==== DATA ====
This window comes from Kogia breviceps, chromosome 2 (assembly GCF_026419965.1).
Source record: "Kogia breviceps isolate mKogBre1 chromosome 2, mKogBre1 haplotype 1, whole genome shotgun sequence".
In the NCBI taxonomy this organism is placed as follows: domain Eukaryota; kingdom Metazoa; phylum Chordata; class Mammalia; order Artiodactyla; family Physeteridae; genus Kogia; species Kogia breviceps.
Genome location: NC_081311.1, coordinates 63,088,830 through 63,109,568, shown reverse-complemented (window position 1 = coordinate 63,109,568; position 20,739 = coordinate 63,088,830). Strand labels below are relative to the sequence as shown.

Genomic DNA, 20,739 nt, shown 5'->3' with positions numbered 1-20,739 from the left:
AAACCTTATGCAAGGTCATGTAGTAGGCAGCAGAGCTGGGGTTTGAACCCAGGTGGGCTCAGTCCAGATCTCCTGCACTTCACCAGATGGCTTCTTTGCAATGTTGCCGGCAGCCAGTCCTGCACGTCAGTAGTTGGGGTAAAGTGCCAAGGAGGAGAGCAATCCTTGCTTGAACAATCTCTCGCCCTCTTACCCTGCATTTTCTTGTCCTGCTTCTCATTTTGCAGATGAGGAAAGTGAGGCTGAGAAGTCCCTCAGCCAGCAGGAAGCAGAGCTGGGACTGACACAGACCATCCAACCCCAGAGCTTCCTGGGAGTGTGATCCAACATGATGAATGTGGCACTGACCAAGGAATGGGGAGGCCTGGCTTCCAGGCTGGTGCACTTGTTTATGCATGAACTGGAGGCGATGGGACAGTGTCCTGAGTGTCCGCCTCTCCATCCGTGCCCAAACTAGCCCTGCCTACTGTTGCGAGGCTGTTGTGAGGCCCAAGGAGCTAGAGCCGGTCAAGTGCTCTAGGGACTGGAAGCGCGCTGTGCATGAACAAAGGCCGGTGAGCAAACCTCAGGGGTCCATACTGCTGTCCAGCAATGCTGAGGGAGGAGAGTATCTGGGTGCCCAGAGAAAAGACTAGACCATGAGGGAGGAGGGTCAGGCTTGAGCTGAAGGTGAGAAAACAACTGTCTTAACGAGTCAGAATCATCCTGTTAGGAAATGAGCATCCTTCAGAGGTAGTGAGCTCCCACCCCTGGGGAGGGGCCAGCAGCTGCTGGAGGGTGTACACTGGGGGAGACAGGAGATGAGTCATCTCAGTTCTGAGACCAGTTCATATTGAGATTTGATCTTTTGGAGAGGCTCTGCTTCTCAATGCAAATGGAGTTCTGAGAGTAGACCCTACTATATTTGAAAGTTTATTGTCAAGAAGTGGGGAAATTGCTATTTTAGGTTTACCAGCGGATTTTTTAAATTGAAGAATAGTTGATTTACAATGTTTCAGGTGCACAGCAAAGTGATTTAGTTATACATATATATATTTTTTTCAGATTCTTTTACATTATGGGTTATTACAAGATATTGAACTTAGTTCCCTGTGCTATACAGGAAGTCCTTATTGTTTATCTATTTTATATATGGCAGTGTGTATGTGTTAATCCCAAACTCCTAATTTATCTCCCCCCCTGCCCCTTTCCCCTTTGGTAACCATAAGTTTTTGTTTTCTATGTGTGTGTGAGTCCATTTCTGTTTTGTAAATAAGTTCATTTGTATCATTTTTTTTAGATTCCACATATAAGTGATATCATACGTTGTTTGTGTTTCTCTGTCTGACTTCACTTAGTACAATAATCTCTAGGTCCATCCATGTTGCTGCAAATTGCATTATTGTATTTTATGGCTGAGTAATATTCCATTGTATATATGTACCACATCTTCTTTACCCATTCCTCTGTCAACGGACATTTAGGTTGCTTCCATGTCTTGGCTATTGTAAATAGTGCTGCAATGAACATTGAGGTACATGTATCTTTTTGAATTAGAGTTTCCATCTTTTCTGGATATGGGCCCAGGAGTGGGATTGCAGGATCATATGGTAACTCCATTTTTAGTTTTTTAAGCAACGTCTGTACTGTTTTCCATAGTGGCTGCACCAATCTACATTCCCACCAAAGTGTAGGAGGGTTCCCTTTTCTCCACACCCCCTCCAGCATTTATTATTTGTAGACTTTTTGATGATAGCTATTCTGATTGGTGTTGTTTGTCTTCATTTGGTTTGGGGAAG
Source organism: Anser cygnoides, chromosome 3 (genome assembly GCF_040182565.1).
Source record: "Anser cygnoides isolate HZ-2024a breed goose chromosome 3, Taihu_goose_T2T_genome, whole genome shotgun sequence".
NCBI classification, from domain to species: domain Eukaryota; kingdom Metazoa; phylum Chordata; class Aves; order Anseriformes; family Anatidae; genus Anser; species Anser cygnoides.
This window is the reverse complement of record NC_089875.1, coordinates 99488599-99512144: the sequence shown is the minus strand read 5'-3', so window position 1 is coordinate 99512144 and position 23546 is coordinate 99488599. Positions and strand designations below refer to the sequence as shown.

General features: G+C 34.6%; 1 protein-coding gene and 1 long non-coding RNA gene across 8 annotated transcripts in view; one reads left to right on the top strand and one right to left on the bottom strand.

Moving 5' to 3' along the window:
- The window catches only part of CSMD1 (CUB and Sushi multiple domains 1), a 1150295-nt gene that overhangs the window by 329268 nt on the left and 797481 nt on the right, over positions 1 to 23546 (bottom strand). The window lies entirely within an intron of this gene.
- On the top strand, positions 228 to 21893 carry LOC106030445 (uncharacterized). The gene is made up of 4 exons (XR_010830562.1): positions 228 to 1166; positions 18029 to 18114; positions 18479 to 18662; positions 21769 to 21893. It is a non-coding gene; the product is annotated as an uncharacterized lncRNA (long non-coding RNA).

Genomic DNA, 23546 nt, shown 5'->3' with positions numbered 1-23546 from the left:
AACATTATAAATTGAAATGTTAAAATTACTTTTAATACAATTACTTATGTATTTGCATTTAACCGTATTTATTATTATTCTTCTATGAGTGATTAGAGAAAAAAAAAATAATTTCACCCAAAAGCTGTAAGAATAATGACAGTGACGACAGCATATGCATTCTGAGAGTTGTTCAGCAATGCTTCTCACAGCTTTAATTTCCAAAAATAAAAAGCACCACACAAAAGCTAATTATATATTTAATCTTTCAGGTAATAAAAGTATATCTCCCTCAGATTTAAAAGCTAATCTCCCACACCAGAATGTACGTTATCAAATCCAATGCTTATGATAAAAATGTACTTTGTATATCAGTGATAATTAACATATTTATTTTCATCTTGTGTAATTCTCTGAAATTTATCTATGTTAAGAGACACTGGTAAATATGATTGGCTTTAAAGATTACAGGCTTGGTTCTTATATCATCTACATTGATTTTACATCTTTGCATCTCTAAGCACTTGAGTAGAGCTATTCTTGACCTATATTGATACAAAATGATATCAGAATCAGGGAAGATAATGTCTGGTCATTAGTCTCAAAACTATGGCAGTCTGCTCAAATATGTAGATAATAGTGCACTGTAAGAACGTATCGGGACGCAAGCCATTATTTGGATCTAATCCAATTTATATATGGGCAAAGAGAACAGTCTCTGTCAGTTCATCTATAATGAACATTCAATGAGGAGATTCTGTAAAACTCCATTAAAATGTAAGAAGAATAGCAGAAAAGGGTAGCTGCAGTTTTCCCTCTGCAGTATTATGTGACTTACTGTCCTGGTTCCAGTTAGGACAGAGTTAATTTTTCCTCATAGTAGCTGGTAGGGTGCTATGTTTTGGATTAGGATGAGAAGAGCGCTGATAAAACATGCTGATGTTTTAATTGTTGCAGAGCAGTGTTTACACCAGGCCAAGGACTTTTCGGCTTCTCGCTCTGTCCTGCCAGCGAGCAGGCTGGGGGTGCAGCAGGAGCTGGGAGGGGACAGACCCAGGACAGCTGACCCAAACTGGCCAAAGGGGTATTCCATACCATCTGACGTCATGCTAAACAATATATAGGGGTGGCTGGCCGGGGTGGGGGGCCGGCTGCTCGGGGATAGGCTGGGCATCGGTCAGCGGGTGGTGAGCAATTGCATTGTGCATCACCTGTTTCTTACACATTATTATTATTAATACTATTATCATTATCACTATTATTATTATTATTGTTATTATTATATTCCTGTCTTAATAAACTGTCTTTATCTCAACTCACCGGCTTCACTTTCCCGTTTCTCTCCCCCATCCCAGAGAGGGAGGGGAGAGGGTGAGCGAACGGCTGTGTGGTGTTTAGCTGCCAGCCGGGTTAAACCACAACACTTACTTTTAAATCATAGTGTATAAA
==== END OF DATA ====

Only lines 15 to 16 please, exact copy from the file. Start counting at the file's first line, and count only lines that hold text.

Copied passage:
Genomic DNA, 23546 nt, shown 5'->3' with positions numbered 1-23546 from the left:
AACATTATAAATTGAAATGTTAAAATTACTTTTAATACAATTACTTATGTATTTGCATTTAACCGTATTTATTATTATTCTTCTATGAGTGATTAGAGAAAAAAAAAATAATTTCACCCAAAAGCTGTAAGAATAATGACAGTGACGACAGCATATGCATTCTGAGAGTTGTTCAGCAATGCTTCTCACAGCTTTAATTTCCAAAAATAAAAAGCACCACACAAAAGCTAATTATATATTTAATCTTTCAGGTAATAAAAGTATATCTCCCTCAGATTTAAAAGCTAATCTCCCACACCAGAATGTACGTTATCAAATCCAATGCTTATGATAAAAATGTACTTTGTATATCAGTGATAATTAACATATTTATTTTCATCTTGTGTAATTCTCTGAAATTTATCTATGTTAAGAGACACTGGTAAATATGATTGGCTTTAAAGATTACAGGCTTGGTTCTTATATCATCTACATTGATTTTACATCTTTGCATCTCTAAGCACTTGAGTAGAGCTATTCTTGACCTATATTGATACAAAATGATATCAGAATCAGGGAAGATAATGTCTGGTCATTAGTCTCAAAACTATGGCAGTCTGCTCAAATATGTAGATAATAGTGCACTGTAAGAACGTATCGGGACGCAAGCCATTATTTGGATCTAATCCAATTTATATATGGGCAAAGAGAACAGTCTCTGTCAGTTCATCTATAATGAACATTCAATGAGGAGATTCTGTAAAACTCCATTAAAATGTAAGAAGAATAGCAGAAAAGGGTAGCTGCAGTTTTCCCTCTGCAGTATTATGTGACTTACTGTCCTGGTTCCAGTTAGGACAGAGTTAATTTTTCCTCATAGTAGCTGGTAGGGTGCTATGTTTTGGATTAGGATGAGAAGAGCGCTGATAAAACATGCTGATGTTTTAATTGTTGCAGAGCAGTGTTTACACCAGGCCAAGGACTTTTCGGCTTCTCGCTCTGTCCTGCCAGCGAGCAGGCTGGGGGTGCAGCAGGAGCTGGGAGGGGACAGACCCAGGACAGCTGACCCAAACTGGCCAAAGGGGTATTCCATACCATCTGACGTCATGCTAAACAATATATAGGGGTGGCTGGCCGGGGTGGGGGGCCGGCTGCTCGGGGATAGGCTGGGCATCGGTCAGCGGGTGGTGAGCAATTGCATTGTGCATCACCTGTTTCTTACACATTATTATTATTAATACTATTATCATTATCACTATTATTATTATTATTGTTATTATTATATTCCTGTCTTAATAAACTGTCTTTATCTCAACTCACCGGCTTCACTTTCCCGTTTCTCTCCCCCATCCCAGAGAGGGAGGGGAGAGGGTGAGCGAACGGCTGTGTGGTGTTTAGCTGCCAGCCGGGTTAAACCACAACACTTACTTTTAAATCATAGTGTATAAA